This began as a very confusing transport. I had no contact from the coordinator at all beyond my volunteering and her putting me down. When Friday evening rolled around and I had heard nothing, I was pretty sure it wasn't going to fly. It was a HUGE transport. 36 dogs and a crate of kittens in all, with multiple drivers for many of the legs. I wrote on Friday and found out the run had been filled. I didn't get a contact sheet for the run until 11pm Saturday night. Talk about cutting it close! Luckily, the coordinator had also coordinated where each meeting place was so I didn't have to set up the places to meet. Phew!
My leg of the transport was for only one dog. It was the end of the road for this one. I was meeting the rescue to give her to them. It was nice being the "ending point" for once, though she still had a bit of a drive up to Canada. All I knew of Phoebe prior to meeting her was this: Phoebe, female Aussie/Catahoula mix, 25-30 lbs.
What I didn't know was that she was a puppy! Only 6 months old. Everyone say "awwwww."
When I met up with the people who had her before me, the first thing she said to me was, "You don't have a crate?" I thought...uh oh! Chewer? It turns out she has carsickness. The woman told me she threw up in a couple people's crates and pooped in someone else's. My thought? Maybe the crates make her uncomfortable. I put down a blanket just in case and decided to hope for the best!
And then I got to meet little Phoebe, who was just the most striking of dogs. Her colouring is beautiful and she was incredibly sweet and soft. She gave me puppy kisses and then rushed off to explore for a short bit. She easily got into my car. She definitely wasn't a shy dog, but she was a calm and adorable and sweet one.
The drive up to Watertown was easy. Phoebe rested in the back pretty comfortably and would, every once in awhile, stick her head up in between the seats and give me kisses or shove her head under my hand for some petting. She was just so sweet. She had no problems with getting sick.
We spent a little time on the grass outside of Cracker Barrel, just wandering around and playing. She started play bowing for me and running around me. I think she was just happy to be out of the car and to have a chance to run around a bit. I finally called the woman we were to meet, who was inside Cracker Barrel doing a bit of shopping and she came out to get her.
I was incredibly sad to see Phoebe go. She's just an awesome dog. Quiet, calm, sweet, loving, and so soft. She has 7 applications in on her already, so she'll be off to a new home before she knows it. I know whomever ends up with her will just be so thrilled with her.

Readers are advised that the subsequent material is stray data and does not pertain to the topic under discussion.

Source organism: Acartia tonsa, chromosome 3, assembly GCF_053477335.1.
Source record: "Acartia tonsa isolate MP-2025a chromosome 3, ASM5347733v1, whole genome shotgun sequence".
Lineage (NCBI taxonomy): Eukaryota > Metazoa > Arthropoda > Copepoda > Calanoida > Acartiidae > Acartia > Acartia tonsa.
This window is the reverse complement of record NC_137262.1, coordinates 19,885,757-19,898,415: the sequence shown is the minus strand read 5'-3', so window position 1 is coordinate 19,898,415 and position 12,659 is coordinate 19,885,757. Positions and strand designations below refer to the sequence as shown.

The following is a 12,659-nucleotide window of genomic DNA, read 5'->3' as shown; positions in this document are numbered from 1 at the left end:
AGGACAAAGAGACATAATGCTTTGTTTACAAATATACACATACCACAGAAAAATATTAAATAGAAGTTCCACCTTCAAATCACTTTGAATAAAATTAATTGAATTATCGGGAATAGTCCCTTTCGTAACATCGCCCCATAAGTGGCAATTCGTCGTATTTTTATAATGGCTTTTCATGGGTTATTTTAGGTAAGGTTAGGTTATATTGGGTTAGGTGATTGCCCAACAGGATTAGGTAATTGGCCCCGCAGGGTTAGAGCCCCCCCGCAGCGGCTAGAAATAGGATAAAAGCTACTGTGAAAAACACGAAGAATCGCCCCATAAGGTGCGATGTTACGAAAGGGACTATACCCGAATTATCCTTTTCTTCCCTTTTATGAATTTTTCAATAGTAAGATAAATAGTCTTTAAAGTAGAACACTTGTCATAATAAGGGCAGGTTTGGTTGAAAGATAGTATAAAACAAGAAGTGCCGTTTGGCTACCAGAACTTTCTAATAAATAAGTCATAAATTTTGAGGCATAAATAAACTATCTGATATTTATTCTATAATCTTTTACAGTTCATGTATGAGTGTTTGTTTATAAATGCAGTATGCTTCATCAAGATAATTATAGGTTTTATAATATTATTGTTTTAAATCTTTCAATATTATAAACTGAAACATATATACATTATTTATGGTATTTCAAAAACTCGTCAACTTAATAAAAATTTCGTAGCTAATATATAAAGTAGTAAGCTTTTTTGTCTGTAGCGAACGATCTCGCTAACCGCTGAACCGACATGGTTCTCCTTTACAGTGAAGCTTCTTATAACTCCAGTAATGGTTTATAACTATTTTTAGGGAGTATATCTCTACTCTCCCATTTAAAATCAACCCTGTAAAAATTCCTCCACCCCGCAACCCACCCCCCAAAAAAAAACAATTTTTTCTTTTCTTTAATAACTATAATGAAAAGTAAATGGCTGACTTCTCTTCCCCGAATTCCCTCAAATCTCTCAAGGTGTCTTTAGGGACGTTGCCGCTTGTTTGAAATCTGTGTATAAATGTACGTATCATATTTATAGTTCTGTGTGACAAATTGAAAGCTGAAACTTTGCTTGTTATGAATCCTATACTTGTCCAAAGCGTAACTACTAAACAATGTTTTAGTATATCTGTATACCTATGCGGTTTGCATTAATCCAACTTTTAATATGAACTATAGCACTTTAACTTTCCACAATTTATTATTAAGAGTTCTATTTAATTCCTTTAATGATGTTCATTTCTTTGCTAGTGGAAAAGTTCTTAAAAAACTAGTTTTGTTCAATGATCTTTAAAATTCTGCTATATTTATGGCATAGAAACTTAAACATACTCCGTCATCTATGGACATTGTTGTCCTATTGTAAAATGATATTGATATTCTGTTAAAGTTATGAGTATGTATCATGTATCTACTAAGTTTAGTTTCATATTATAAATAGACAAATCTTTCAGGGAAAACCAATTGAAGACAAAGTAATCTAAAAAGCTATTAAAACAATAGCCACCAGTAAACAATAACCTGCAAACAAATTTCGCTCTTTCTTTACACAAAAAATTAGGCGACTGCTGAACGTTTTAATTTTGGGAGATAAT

The original call for the transport for Giggles described her as this: Giggles is a soft, white, lady-like Sibe who loves everyone, whether 2-footed or 4-footed. On a side note, Giggles was also deaf. They were certainly right about her being soft, white, and loving everyone. But "lady-like"? Well, this message came later:Giggles is not only hyper, but STRONG. One driver said she walked well on a leash but everyone else said she pulls. REALLY pulls.Pretty far from "lady-like," isn't it? They ended up buying the poor dog a prong collar. I wasn't too happy with that. I don't like using anything that causes pain to a dog, especially one as out of control as poor Giggles was.
Giggles was also advertised as a Siberian husky. We're pretty sure that is not the case. Siberians aren't really prone to deafness, nor to being all white. And her body and ears and face were just not Siberian-like. In looking at pictures, we're pretty sure she's either an Australian Cattle Dog or an Australian Cattle Dog mix of some sort.
Whatever she was, she was a nice dog. My first introduction to her was when she raced out of the car of the driver before us. She made a beeline for me, threw her ears back, and jumped up to greet me. As I bent down to her, she covered my face in kisses. She was an absolute sweetheart but full of a lot of pent-up energy. They walked her a bit and she proceeded to jump and pounce and try to chase the birds. Ok so no going to the bathroom that time!
The trip out to Herkimer started off with my worrying about keeping her out of things. She tried to chew on her tether a couple times but I kept her away. She tried to get into the front seat, but she didn't have enough room on the tether to get up there. She found a water bottle I hadn't removed from underneath my seat and she tried to eat that, but I got it away from her before there was water all over my car. After she paced a bit, panted with this horrible high-pitched noise (hey, she couldn't hear it!), and jumped on the windows a few times in an aborted attempt to get at something outside of the car, she finally settled down and alternately dozed off and just sat there looking out the window.
It turned out to be an easier trip than I expected, considering how the beginning of it went.
The handoff was done easily. I got her out and wandered around for a bit with her in the hopes she might need to pee. No such luck. She was again very distracted and sniffing everything. We got her up into the SUV for the next leg of the trip. She wasn't certain about jumping up into it, so we got her front feet up and then I lifted her from the butt end and helped her get in. Once there, she was a happy girl and ready to go.
I really adored this dog. She was incredibly sweet and the way her ears would go back just sconds before she jumped up on you was sweet. In some ways, those ears can become a good signal that she's going to jump and you can stop her before she even gets her feet off the floor. That ought to help her future people!